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Andrea Bonior: Not all’s well that ends

By Andrea BoniorBy Andrea Bonior
Andrea Bonior
Andrea Bonior (that's BONN-yer!) is a licensed clinical psychologist, professor, and writer. She completed her M.A. and Ph.D. in clinical psychology focusing on individual and group psychotherapy for young adults and specializing in the treatment of anxiety disorders and depression.

Q: Ms. X and I were good work friends – ate lunch together and once in a while had coffee or went to a museum. She shared a lot about her life with me, but I never did. There’s something about her that I didn’t like, so after she left the job, I felt relief.

However, she started texting and calling me. I’ve ignored her, and I know I’m being rude. But doesn’t she get it? How do I cut her out of my life without hurting her feelings?

It’s not surprising that she doesn’t get it. She had no reason to assume that you didn’t want a relationship, since while you worked together, you, um, kept participating in a relationship.

As awkward as it might be, you owe it to her to be more direct. (“You’ve probably noticed I’ve been more distant lately. To be honest, my life has started to move in a different direction. I’ll always be wishing you well, even if we can’t have the relationship we used to.”) Many people find the idea of a “breakup” nerve-wracking, and – let’s face it – feelings still might be hurt. But I guarantee it’s classier, kinder and more likely to get results than continuing to ignore her.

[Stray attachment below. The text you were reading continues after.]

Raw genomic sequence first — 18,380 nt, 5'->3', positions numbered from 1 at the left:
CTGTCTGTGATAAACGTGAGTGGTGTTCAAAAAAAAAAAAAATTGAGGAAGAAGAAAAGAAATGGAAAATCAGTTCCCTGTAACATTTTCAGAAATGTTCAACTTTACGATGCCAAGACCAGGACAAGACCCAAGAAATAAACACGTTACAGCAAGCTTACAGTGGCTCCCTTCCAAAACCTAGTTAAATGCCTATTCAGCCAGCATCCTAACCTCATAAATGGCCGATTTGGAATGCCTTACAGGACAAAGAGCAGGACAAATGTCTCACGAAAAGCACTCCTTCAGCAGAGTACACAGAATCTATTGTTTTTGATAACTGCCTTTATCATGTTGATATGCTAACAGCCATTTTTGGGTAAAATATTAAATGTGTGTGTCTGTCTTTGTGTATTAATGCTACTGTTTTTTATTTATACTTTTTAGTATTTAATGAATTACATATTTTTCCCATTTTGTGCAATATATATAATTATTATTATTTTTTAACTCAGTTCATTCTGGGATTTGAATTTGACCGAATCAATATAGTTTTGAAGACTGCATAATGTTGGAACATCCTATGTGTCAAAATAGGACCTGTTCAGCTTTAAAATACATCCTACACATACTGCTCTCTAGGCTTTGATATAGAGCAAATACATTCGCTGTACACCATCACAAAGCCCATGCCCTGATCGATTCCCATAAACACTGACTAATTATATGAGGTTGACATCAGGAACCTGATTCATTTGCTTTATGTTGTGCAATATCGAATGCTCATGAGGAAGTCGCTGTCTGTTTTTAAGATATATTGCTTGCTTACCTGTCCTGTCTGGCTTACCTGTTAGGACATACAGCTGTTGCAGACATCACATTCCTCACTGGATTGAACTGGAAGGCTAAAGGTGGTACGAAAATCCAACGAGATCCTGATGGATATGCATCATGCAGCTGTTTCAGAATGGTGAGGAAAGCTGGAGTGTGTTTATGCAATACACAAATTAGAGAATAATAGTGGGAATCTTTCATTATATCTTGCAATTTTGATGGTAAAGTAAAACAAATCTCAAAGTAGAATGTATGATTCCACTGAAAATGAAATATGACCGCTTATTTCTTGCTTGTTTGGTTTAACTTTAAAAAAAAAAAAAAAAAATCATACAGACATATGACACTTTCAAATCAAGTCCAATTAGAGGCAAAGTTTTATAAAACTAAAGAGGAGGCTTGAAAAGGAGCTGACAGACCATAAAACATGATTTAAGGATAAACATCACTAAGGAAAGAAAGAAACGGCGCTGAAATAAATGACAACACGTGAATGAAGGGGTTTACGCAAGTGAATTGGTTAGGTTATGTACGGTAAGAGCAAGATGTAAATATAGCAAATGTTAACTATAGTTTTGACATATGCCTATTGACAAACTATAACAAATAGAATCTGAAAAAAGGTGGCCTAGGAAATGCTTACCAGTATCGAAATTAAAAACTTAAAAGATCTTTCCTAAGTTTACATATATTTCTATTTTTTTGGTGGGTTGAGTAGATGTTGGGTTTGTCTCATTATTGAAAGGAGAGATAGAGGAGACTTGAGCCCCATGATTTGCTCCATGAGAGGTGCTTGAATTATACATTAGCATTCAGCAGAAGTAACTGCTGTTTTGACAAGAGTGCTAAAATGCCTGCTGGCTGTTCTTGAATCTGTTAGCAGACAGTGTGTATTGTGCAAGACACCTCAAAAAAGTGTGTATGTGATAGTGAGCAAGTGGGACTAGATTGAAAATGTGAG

Q: We are proud of our daughter. She is a wonderful person, wife, mom and worker. However, she has become morbidly obese. Her tween-aged children are also severely overweight. Recently, she revealed to us that she was sexually molested as a child by a neighbor. We implored her to get treatment, but she says that she has no time or resources, it would be selfish, and she doesn’t want to live a long life.

What can we do to help her heal and prevent our grandchildren from early health problems?

I’m so sorry. I can imagine your grief and worry. And I don’t get how treatment would be “selfish,” but her idea of not wanting to live a long life is cause for serious concern.

Right now, one thing you can do is legwork. Look for therapists who will work with her insurance and be able to work with her schedule. (Is an employee-assistance program a possibility?)

Keep nudging her toward help, keep listening, keep showing your love, and keep being a positive influence in your grandchildren’s lives.

If she still won’t go, seek counseling yourselves. This will be a lifelong effort – and you deserve support, too.

Andrea Bonior is a clinical psychologist and author of “The Friendship Fix.”
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